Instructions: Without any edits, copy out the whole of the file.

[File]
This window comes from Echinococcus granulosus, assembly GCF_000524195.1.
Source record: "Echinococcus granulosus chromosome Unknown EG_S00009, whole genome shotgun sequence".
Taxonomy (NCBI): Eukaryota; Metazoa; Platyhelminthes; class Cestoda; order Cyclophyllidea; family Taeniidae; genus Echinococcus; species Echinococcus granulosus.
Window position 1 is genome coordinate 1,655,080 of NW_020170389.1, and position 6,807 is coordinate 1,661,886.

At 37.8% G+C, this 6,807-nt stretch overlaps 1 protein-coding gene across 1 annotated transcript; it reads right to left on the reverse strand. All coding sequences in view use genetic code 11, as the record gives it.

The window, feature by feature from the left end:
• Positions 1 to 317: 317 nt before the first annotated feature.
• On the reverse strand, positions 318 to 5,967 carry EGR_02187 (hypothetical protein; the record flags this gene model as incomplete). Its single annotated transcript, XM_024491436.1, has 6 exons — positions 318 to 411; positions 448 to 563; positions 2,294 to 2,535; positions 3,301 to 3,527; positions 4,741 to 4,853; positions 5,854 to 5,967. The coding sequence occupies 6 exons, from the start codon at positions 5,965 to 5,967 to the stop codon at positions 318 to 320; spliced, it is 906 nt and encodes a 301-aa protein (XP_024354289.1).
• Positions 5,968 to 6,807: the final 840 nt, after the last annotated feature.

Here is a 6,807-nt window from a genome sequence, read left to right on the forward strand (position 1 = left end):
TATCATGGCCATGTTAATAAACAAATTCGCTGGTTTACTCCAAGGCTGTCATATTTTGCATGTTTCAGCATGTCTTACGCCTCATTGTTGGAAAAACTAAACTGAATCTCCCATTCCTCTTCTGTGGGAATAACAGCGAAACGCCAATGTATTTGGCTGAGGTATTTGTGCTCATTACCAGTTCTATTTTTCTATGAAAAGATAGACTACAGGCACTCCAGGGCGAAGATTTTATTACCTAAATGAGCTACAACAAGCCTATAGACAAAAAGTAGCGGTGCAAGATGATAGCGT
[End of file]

This window comes from Echinococcus granulosus, assembly GCF_000524195.1.
Source record: "Echinococcus granulosus chromosome Unknown EG_S00009, whole genome shotgun sequence".
Taxonomy (NCBI): Eukaryota; Metazoa; Platyhelminthes; class Cestoda; order Cyclophyllidea; family Taeniidae; genus Echinococcus; species Echinococcus granulosus.
Window position 1 is genome coordinate 1,655,080 of NW_020170389.1, and position 6,807 is coordinate 1,661,886.

At 37.8% G+C, this 6,807-nt stretch overlaps 1 protein-coding gene across 1 annotated transcript; it reads right to left on the reverse strand. All coding sequences in view use genetic code 11, as the record gives it.

The window, feature by feature from the left end:
• Positions 1 to 317: 317 nt before the first annotated feature.
• On the reverse strand, positions 318 to 5,967 carry EGR_02187 (hypothetical protein; the record flags this gene model as incomplete). Its single annotated transcript, XM_024491436.1, has 6 exons — positions 318 to 411; positions 448 to 563; positions 2,294 to 2,535; positions 3,301 to 3,527; positions 4,741 to 4,853; positions 5,854 to 5,967. The coding sequence occupies 6 exons, from the start codon at positions 5,965 to 5,967 to the stop codon at positions 318 to 320; spliced, it is 906 nt and encodes a 301-aa protein (XP_024354289.1).
• Positions 5,968 to 6,807: the final 840 nt, after the last annotated feature.

Here is a 6,807-nt window from a genome sequence, read left to right on the forward strand (position 1 = left end):
TATCATGGCCATGTTAATAAACAAATTCGCTGGTTTACTCCAAGGCTGTCATATTTTGCATGTTTCAGCATGTCTTACGCCTCATTGTTGGAAAAACTAAACTGAATCTCCCATTCCTCTTCTGTGGGAATAACAGCGAAACGCCAATGTATTTGGCTGAGGTATTTGTGCTCATTACCAGTTCTATTTTTCTATGAAAAGATAGACTACAGGCACTCCAGGGCGAAGATTTTATTACCTAAATGAGCTACAACAAGCCTATAGACAAAAAGTAGCGGTGCAAGATGATAGCGT